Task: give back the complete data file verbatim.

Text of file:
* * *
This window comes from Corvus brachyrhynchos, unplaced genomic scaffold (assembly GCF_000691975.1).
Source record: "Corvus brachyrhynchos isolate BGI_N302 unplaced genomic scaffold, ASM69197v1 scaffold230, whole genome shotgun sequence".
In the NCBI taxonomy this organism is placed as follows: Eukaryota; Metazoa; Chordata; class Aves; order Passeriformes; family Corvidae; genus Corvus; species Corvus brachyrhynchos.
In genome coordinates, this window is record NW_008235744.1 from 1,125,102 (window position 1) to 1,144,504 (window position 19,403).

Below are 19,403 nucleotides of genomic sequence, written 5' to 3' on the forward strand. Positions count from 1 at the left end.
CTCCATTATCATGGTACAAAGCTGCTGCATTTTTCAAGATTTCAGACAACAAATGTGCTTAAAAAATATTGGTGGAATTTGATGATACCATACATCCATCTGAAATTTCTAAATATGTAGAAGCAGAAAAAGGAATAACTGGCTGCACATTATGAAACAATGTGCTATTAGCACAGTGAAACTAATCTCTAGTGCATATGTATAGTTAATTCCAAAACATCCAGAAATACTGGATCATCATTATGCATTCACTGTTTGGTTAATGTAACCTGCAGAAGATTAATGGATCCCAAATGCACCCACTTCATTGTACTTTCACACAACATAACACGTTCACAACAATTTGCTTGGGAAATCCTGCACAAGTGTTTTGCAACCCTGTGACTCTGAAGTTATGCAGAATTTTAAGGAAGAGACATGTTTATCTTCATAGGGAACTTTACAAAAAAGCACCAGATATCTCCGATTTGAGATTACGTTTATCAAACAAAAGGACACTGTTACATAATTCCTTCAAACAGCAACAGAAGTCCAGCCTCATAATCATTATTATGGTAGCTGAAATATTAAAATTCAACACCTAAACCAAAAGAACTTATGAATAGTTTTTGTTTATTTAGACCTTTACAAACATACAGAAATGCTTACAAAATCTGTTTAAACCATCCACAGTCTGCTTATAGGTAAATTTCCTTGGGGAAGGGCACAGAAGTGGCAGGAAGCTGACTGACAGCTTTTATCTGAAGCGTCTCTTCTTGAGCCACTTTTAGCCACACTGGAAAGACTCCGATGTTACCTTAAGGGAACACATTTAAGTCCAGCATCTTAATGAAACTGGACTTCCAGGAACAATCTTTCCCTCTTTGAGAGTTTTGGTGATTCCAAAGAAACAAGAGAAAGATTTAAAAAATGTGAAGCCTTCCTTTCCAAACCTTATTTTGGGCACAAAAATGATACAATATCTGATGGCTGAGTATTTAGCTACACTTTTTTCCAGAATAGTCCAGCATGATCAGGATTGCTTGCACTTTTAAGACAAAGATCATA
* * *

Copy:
This window comes from Corvus brachyrhynchos, unplaced genomic scaffold (assembly GCF_000691975.1).
Source record: "Corvus brachyrhynchos isolate BGI_N302 unplaced genomic scaffold, ASM69197v1 scaffold230, whole genome shotgun sequence".
In the NCBI taxonomy this organism is placed as follows: Eukaryota; Metazoa; Chordata; class Aves; order Passeriformes; family Corvidae; genus Corvus; species Corvus brachyrhynchos.
In genome coordinates, this window is record NW_008235744.1 from 1,125,102 (window position 1) to 1,144,504 (window position 19,403).

Below are 19,403 nucleotides of genomic sequence, written 5' to 3' on the forward strand. Positions count from 1 at the left end.
CTCCATTATCATGGTACAAAGCTGCTGCATTTTTCAAGATTTCAGACAACAAATGTGCTTAAAAAATATTGGTGGAATTTGATGATACCATACATCCATCTGAAATTTCTAAATATGTAGAAGCAGAAAAAGGAATAACTGGCTGCACATTATGAAACAATGTGCTATTAGCACAGTGAAACTAATCTCTAGTGCATATGTATAGTTAATTCCAAAACATCCAGAAATACTGGATCATCATTATGCATTCACTGTTTGGTTAATGTAACCTGCAGAAGATTAATGGATCCCAAATGCACCCACTTCATTGTACTTTCACACAACATAACACGTTCACAACAATTTGCTTGGGAAATCCTGCACAAGTGTTTTGCAACCCTGTGACTCTGAAGTTATGCAGAATTTTAAGGAAGAGACATGTTTATCTTCATAGGGAACTTTACAAAAAAGCACCAGATATCTCCGATTTGAGATTACGTTTATCAAACAAAAGGACACTGTTACATAATTCCTTCAAACAGCAACAGAAGTCCAGCCTCATAATCATTATTATGGTAGCTGAAATATTAAAATTCAACACCTAAACCAAAAGAACTTATGAATAGTTTTTGTTTATTTAGACCTTTACAAACATACAGAAATGCTTACAAAATCTGTTTAAACCATCCACAGTCTGCTTATAGGTAAATTTCCTTGGGGAAGGGCACAGAAGTGGCAGGAAGCTGACTGACAGCTTTTATCTGAAGCGTCTCTTCTTGAGCCACTTTTAGCCACACTGGAAAGACTCCGATGTTACCTTAAGGGAACACATTTAAGTCCAGCATCTTAATGAAACTGGACTTCCAGGAACAATCTTTCCCTCTTTGAGAGTTTTGGTGATTCCAAAGAAACAAGAGAAAGATTTAAAAAATGTGAAGCCTTCCTTTCCAAACCTTATTTTGGGCACAAAAATGATACAATATCTGATGGCTGAGTATTTAGCTACACTTTTTTCCAGAATAGTCCAGCATGATCAGGATTGCTTGCACTTTTAAGACAAAGATCATA